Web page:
Govt website publishes parts of official report on Gyurcsany “lies speech”
(MTI) – After a government office under the authority of the minister of the interior published parts of an official report on the 2006 “lies speech” of former Socialist prime minister, Ferenc Gyurcsany, the opposition called for the whole report to be made public.
Two redacted secret-service reports into the 2006 “lies speech” were published on the website of the Constitutional Protection Office. Accordingly, they raise the possibility that a Socialist politician was behind the leak.
Gyurcsany’s poll ratings had already begun to decline after he won the 2006 election on the back of austerity measures. When a speech he made behind closed doors to the Socialist party was leaked, however, his popularity nose-dived, and the speech in which he admitted to lying about the state of the economy before the general election unleashed a wave of violent street protests.
Ferenc Gyurcsany called on Interior Minister Sandor Pinter to bring the entire documentation related to the leaking of the “lies speech” into the public domain.
In a posting on his Facebook page on Saturday, Gyurcsany accused Pinter of manipulating the evidence, and, “worse, of lying”. He insisted the reports that the minister had now made public were not equivalent to the official report finalised in December 2009.
“I determinedly reject Pinter’s current innuendos and contentions,” he wrote.
He accused Pinter of wanting to suppress the issue of publicising the recording and of disseminating it to the media had been the decision of the Fidesz leadership.
“We know, however, that Fidesz wittingly prepared the ground for the disturbances of the autumn of 2006,” he wrote, referring to running street battles with police which ensued in the autumn.
Gyurcsany also demanded Pinter’s resignation should it be shown that the official report diverges from the currently “manipulated” material.
He also called on Prime Minister Viktor Orban and the Fidesz leadership to say whether they knew beforehand that the speech would be played on Hungarian public radio. If this is the case, then they should take responsibility for the events on the streets in the autumn of 2006, Gyurcsany wrote.
Attila Mesterhazy, leader of the Socialist party, called on the government to stop using the secret services for campaign purposes, and to bring the entire report into the open instead of a “distorted” version of it.
Gordon Bajnai, who became prime minister after Gyurcsany stepped down in 2009, told MTI on Saturday that the conclusions drawn from the current partial information, which had now been released, were in contradiction to the original report.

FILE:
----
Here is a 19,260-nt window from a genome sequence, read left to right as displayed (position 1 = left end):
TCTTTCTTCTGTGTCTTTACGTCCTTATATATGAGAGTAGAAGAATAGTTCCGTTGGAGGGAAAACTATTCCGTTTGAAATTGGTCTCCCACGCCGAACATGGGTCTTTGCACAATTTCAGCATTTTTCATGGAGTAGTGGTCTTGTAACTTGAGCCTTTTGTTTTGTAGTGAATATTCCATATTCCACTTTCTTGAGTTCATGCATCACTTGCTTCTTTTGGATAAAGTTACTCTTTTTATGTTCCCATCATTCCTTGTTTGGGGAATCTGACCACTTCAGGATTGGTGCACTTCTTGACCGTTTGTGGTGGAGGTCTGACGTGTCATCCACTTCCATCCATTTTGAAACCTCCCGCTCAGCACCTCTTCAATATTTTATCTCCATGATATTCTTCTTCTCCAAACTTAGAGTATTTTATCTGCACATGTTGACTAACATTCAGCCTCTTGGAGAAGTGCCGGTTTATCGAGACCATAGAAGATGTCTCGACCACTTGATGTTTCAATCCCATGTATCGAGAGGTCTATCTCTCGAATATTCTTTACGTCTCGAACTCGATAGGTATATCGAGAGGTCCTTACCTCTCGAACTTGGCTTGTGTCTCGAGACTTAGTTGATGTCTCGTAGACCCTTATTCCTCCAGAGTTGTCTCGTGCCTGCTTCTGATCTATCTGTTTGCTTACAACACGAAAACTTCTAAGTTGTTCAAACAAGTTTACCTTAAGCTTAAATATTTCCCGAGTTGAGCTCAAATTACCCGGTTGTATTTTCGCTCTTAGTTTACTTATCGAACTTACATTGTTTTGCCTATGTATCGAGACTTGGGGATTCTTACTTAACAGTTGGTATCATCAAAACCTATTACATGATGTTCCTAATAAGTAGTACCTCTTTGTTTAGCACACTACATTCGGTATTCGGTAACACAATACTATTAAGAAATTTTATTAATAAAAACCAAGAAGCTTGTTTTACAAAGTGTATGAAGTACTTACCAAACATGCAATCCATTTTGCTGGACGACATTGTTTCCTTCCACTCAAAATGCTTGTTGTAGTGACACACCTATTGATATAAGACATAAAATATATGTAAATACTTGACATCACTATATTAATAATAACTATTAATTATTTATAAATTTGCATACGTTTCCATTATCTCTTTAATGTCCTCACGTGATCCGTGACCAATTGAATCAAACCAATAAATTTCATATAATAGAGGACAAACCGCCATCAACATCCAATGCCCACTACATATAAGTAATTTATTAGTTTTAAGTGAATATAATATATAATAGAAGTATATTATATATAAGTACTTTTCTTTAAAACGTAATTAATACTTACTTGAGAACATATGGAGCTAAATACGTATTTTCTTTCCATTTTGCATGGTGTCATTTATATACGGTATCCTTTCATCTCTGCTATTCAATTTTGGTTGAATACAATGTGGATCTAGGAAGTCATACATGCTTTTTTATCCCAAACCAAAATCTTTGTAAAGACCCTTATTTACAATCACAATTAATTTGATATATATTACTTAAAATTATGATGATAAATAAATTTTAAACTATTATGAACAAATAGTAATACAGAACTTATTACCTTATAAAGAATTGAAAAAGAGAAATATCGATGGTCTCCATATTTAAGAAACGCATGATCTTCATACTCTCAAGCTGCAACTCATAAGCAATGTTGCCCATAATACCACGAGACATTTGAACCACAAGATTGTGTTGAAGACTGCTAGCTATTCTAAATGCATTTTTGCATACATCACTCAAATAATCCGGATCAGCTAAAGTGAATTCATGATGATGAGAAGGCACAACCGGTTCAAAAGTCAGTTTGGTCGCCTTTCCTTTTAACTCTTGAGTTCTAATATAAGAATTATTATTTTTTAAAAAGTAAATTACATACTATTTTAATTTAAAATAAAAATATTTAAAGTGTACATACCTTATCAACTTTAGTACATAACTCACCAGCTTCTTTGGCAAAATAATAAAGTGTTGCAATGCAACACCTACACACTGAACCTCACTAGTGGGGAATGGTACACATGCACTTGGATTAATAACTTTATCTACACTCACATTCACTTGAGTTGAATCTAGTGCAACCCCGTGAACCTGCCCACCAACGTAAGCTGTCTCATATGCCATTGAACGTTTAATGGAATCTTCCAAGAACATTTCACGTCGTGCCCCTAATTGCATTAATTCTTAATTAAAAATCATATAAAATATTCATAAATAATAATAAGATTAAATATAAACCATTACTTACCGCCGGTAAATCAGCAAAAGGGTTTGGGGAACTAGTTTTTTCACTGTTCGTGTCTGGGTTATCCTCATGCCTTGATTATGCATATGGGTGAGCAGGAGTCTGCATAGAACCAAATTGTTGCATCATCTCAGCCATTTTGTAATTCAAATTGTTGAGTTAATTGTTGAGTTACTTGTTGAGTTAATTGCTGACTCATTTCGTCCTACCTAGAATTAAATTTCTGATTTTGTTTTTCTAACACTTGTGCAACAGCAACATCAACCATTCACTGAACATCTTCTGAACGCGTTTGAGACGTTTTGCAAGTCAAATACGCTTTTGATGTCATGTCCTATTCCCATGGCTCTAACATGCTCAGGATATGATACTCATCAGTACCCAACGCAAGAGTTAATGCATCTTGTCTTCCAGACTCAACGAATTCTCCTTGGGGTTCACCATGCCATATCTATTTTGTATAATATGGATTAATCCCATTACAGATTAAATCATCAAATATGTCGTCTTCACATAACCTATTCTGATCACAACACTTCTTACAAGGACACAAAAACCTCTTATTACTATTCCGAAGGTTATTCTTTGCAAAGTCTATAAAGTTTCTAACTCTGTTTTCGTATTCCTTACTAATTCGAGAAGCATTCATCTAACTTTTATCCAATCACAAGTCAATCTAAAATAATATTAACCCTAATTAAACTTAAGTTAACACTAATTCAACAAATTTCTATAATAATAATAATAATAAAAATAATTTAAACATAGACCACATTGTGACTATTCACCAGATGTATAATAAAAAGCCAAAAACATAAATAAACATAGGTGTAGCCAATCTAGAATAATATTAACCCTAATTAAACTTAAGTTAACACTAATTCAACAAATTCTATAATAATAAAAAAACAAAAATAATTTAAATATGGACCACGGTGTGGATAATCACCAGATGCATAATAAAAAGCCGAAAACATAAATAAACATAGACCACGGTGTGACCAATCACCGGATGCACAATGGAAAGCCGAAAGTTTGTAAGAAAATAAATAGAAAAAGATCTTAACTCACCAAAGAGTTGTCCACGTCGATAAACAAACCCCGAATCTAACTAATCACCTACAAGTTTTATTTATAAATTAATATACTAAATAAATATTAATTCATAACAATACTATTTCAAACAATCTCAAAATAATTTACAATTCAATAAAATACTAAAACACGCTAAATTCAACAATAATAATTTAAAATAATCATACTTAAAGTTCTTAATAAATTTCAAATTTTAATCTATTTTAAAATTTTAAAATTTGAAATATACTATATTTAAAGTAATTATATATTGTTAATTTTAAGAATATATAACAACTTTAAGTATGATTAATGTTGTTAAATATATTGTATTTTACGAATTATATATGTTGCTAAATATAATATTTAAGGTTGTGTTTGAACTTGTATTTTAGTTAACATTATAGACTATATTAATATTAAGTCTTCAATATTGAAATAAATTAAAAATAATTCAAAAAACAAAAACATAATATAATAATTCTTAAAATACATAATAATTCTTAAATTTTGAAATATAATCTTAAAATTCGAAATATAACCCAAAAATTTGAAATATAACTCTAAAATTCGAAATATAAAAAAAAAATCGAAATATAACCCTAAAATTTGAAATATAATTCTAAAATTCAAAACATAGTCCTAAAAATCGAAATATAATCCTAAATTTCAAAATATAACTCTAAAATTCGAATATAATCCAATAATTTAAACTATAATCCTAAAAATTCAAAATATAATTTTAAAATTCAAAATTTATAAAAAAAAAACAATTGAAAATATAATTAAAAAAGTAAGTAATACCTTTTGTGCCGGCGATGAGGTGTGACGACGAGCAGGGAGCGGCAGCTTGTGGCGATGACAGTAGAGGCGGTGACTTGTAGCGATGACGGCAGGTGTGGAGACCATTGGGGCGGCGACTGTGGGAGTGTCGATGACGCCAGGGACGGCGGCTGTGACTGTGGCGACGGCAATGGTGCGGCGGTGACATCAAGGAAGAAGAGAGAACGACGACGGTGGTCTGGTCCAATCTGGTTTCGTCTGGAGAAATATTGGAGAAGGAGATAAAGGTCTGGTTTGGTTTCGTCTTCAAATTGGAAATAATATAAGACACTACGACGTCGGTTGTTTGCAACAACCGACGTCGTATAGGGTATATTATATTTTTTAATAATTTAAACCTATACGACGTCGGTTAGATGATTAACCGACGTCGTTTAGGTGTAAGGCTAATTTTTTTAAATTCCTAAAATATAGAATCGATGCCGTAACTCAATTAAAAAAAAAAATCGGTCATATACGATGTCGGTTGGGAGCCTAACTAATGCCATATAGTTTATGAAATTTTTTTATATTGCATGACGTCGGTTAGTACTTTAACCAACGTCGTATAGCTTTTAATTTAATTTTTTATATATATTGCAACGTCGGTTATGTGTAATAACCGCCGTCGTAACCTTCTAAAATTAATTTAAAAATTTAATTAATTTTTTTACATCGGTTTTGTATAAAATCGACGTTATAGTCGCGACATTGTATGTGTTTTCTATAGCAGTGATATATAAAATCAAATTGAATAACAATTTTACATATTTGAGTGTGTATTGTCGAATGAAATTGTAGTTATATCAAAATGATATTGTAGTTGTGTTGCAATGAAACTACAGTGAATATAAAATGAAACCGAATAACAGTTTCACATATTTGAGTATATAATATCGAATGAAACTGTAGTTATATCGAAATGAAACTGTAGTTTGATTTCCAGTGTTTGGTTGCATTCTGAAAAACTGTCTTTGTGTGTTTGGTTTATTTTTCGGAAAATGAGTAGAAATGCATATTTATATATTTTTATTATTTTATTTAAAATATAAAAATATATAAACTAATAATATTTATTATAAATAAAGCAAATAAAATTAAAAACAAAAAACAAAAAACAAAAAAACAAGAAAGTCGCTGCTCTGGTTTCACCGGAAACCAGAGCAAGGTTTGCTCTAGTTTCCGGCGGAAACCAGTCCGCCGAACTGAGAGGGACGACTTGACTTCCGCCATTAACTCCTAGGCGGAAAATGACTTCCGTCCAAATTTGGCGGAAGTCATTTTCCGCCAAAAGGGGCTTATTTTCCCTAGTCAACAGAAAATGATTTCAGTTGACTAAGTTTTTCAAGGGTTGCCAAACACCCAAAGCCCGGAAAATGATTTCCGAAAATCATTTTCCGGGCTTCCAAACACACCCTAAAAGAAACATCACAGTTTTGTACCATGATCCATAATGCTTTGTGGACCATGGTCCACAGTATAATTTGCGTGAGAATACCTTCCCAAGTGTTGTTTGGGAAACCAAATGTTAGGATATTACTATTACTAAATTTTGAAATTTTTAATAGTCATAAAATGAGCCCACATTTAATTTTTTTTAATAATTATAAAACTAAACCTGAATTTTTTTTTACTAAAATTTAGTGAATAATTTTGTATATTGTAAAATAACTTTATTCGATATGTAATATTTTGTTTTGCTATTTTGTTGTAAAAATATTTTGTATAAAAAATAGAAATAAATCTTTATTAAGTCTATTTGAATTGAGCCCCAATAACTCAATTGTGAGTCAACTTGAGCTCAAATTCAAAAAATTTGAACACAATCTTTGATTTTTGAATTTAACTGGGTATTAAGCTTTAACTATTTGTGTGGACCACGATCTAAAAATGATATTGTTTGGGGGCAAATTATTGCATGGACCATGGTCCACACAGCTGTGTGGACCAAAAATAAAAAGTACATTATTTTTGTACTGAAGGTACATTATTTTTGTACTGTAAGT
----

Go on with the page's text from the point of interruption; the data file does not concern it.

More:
Bajnai, who leads the opposition E-PM election alliance, said there was no reason not to publish the entire report, since doing so would not pose a danger to national security in any way. The reason the authorities had refused to release the entire report is because this would reflect poorly on them, he insisted.
The ruling Fidesz party’s head of communications, Mate Kocsis, told a news conference that Gyurcsany had “lied about his lies speech”. He hushed up the circumstances of how the recording of the speech was leaked, Kocsis said.
Now the left wing is condemning the minister of the interior for publishing a report which was prepared when Gyurcsany and Bajnai were in power, he said, insisting that the left-wing politicians were lying when they accused the government of using the Constitutional Protection Office for election campaign purposes.
The Fidesz official also rejected the contention that the partial report published on the office’s website would not help to uncover the truth of the matter. Kocsis argued that the office had had to take into account aspects such as personal rights and national security when releasing the material.
The most important issue connected with the “lies speech” has already surfaced, Fidesz spokeswoman Gabriella Selmeczi told a news conference on Saturday: namely that Gyurcsany had himself admitted in his speech to “lying morning, noon and night…”.
One of the redacted reports prepared in 2006-2009 makes reference to information provided by Eduardo Rozsa-Flores under the code name “Guevara”, who claimed that a Socialist politician leaked the speech. This was arranged after consultations with Gyurcsany and members of the then ruling Socialist party’s parliamentary group, he claimed.
The report says the Socialist politician in question was the subject of guesswork.
According to Rozsa-Flores, a Hungarian-Croatian-Bolivian citizen shot in Bolivia in April 2009 amid unclear circumstances, the Gyurcsany government had sought to divert attention from budgetary disputes and shed light on the “terrible state of the Hungarian economy.”